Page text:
Little’s college career got off to something of a rocky start before it even started. He found himself ensnared in the FBI’s investigation into corruption in college basketball when shoe company executives were caught on wiretaps talking about a bidding war between Nike and Adidas and whether they’d funnel him to Arizona or Miami. That turned out well for North Carolina, because he fell into their lap and could end up being the highest Tar Heel picked in the draft since Marvin Williams went No. 2 in 2005.

Little was one of the biggest risers in this recruiting class, going from being a four-star recruit to a top five player in the class. He was the MVP of the McDonalds game. He’s added strength and continuously played with a motor that he hasn’t always shown. His size (6-foot-7), length (7-foot-1 wingspan) and athletic ability makes him an ideal switchable wing, and if his jumper continues to progress, he’ll have a chance to play for a long time in the NBA.

3. CAM REDDISH, Duke

Like Little and Barrett, Reddish is a fluid, 6-foot-7 wing with a long wingspan and the kind of athleticism that would lead you to believe he can play and defend multiple positions. Unlike Barrett and Little, Reddish is further along on the offensive side of the ball than on the defensive side. He’s a better shooter than the two guys listed in front of him, but his growth will come as he learns to be tougher and improves defensively.

But that skill-set he has offensively is really intriguing, and there are some that believe that, given what his ceiling is as a scorer, he could end up being the best player in this class if it all comes together for him.

(Eric Espada/Getty Images)

4. DE’ANDRE HUNTER, Virginia

Hunter is going to be an interesting draft prospect to monitor. For the most part, Tony Bennett has done a phenomenal job at turning relatively average — from an NBA perspective — prospect into quality pros. Mike Scott is still in the NBA. Malcolm Brogdon won Rookie of the Year and looks like a steal of a second round pick. Joe Harris. Justin Anderson. Even Klay Thompson is a Tony Bennett product from the Washington State days.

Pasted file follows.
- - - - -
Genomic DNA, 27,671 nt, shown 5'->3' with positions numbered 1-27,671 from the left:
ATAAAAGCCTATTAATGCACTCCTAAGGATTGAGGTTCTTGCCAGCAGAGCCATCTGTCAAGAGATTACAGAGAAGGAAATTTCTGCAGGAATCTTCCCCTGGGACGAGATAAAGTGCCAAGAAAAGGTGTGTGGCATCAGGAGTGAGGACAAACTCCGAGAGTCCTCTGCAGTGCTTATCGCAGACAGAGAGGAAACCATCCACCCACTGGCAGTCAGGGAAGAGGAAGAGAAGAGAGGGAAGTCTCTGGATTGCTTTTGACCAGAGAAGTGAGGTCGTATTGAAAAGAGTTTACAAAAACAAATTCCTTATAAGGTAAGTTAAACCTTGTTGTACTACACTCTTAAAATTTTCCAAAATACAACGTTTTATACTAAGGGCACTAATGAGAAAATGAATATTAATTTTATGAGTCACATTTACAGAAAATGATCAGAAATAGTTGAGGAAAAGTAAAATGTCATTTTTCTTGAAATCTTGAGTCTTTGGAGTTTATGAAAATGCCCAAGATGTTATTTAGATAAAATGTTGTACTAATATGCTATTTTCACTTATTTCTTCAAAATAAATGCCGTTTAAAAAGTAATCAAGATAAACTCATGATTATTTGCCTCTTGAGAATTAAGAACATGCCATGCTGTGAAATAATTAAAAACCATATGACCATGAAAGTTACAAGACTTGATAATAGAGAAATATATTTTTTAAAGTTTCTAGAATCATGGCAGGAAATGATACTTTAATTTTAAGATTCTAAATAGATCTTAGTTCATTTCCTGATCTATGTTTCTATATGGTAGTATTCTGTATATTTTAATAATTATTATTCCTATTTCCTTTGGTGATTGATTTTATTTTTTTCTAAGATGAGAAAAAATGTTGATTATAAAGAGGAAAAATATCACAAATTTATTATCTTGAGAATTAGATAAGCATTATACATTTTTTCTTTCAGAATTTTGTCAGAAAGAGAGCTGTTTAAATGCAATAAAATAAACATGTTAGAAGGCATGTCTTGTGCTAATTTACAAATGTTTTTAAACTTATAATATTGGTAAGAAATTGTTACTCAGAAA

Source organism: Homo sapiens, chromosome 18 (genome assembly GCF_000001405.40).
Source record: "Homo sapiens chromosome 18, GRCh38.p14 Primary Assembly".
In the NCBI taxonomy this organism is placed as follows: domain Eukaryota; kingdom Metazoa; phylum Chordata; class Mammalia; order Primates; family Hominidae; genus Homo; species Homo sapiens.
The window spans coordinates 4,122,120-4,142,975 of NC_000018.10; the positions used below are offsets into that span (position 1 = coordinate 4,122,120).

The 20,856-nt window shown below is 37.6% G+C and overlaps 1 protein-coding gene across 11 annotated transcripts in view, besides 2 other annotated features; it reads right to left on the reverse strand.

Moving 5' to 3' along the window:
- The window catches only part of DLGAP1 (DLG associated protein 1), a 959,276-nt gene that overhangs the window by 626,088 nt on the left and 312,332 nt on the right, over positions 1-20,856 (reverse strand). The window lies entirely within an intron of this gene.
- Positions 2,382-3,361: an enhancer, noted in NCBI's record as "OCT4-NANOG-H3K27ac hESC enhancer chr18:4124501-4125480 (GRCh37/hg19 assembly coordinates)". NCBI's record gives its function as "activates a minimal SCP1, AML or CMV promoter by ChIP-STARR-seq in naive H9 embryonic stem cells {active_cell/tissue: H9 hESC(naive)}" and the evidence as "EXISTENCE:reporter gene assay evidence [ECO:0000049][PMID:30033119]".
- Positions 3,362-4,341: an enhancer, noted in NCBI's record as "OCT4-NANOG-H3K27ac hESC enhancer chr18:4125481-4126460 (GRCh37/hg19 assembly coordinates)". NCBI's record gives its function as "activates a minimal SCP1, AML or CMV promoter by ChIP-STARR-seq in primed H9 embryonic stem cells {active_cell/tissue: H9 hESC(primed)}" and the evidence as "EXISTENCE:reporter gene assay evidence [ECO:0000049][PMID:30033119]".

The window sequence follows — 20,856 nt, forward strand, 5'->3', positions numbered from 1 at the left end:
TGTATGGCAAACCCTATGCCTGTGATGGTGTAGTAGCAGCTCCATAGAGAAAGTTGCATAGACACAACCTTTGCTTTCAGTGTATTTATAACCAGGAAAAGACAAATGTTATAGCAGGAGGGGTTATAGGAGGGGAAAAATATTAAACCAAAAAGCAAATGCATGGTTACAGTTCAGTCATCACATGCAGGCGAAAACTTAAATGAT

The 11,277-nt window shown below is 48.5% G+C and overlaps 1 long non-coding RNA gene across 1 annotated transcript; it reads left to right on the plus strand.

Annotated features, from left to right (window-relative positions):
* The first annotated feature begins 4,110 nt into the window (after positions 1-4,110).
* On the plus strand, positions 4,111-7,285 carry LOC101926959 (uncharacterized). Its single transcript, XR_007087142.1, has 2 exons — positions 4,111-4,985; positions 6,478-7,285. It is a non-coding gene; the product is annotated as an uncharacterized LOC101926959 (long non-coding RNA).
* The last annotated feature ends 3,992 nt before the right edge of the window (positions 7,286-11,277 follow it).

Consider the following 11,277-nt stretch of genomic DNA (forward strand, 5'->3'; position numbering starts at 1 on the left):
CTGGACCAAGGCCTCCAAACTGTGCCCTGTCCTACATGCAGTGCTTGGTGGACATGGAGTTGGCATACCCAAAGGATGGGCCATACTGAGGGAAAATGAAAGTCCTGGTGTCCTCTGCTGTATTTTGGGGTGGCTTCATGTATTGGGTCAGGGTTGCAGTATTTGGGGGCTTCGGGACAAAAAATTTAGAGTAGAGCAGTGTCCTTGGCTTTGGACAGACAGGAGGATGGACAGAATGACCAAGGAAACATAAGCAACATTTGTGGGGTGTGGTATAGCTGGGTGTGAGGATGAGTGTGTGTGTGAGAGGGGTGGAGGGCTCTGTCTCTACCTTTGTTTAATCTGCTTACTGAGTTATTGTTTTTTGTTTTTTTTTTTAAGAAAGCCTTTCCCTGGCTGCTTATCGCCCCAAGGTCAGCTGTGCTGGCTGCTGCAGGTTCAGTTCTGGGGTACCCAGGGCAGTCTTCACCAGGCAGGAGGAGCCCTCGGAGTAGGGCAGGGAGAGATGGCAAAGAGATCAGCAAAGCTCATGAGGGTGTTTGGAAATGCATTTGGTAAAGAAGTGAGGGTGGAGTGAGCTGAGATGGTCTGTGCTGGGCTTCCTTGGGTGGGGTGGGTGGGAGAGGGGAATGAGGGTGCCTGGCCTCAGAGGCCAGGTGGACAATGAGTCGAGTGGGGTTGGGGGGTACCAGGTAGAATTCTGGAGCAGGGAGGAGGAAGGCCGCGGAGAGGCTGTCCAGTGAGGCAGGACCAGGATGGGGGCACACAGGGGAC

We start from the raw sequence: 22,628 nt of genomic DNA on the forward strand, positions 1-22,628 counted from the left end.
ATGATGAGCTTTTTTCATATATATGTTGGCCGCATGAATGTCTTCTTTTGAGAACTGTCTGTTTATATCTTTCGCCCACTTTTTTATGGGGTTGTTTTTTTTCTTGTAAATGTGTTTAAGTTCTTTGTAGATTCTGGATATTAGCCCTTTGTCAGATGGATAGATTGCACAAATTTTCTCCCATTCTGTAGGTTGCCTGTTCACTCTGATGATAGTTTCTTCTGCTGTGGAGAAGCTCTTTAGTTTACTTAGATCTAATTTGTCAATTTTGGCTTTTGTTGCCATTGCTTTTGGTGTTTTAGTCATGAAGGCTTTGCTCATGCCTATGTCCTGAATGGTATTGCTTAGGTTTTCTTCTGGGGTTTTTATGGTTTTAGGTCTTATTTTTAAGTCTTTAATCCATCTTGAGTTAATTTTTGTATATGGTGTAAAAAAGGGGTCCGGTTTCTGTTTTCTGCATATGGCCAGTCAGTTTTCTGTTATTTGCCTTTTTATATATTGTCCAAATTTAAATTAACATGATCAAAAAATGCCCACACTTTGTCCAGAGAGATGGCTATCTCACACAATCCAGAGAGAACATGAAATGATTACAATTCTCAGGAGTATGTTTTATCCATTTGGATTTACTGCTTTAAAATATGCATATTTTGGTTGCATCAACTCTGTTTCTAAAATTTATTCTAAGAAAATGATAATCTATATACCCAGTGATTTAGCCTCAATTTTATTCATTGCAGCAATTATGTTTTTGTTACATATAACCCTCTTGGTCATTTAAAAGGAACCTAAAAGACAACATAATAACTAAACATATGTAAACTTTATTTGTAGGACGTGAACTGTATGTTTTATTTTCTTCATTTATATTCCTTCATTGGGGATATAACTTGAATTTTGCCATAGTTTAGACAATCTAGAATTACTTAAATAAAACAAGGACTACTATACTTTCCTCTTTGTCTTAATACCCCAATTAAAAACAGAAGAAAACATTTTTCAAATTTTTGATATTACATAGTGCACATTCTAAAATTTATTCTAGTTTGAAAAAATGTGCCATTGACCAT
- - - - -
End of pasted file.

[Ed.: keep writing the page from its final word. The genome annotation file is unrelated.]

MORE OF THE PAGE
But Hunter, who averaged 9.2 points and 3.5 boards last season, is different. Given his physical tools and skill-set, he fits the mold of a wing in the modern NBA perfectly. He has the size at 6-foot-7, the wingspan, the defensive versatility. He can makes threes and attack closeouts. He has some ability to create his own shot. How will he develop in a system that is so … well, Virginia?

5. QUENTIN GRIMES, Kansas

Grimes is stepping into a situation at Kansas that is going to be somewhat strange. On the one hand, with four starters gone — including the entire perimeter — the Jayhawks are going to have shots available. On the other hand, Kansas had three players, including all-american Dedric Lawson, sitting out as transfers. Rarely has a new roster ever been so experienced.

Grimes should fit in just fine. At 6-foot-5, he has the size and ability to play on or off the ball. He can shoot it, he can operate in ball-screens and he has a feel for the game. He’s just a good, solid basketball player that has some upside and should provide Bill Self — who he spent July playing for with the U18 team — with some immediate backcourt relief.

6. SEKOU DOUMBOUYA, France

I’m not going to pretend like I’ve watched a ton of video on Doumbouya, but people I trust are high on him. The native of Guinea checks all the boxes for what NBA teams are looking for: Long, athletic, versatile defensively. Read this profile on him to get a feel.

(AP Photo/Michael Woods)

7. DANIEL GAFFORD, Arkansas

Gafford was arguably the biggest surprise in this draft class, as he turned down a chance to sneak into the back-end of the lottery to return to Arkansas for his sophomore season. At 6-foot-11, Gafford, who posted 11.8 points, 6.2 boards and 2.2 blocks as a freshman in the SEC, is an absolute freak of an athlete with solid length, some defensive instincts and quite a bit of potential.

To me, Gafford is built in the mold of of the rim-running, lob-catching, paint-protecting big with the potential to be switchable on the perimeter. We’ll see if his jumper ever comes around, but even if it doesn’t, he’s giving off some strong Clint Capela vibes, and that’s something that everyone is going to be looking for.

8. ROMEO LANGFORD, Indiana

Langford has all the hype. An Indiana high school basketball legend that chased another Indiana high school basketball legend’s state scoring record, never left the state and opted to play his college ball for the Hoosiers. There’s a reason this kid spent an hour signing autographs for fans after his high school games.

He’s going to be an even bigger star for the Hoosiers next season, who I think will be in the NCAA tournament. Langford, a 6-foot-5 scorer and big-time athlete with a 6-foot-10 wingspan, could end up averaging 18 points next season. “He’s a bucket.”

9. LOUIS KING, Oregon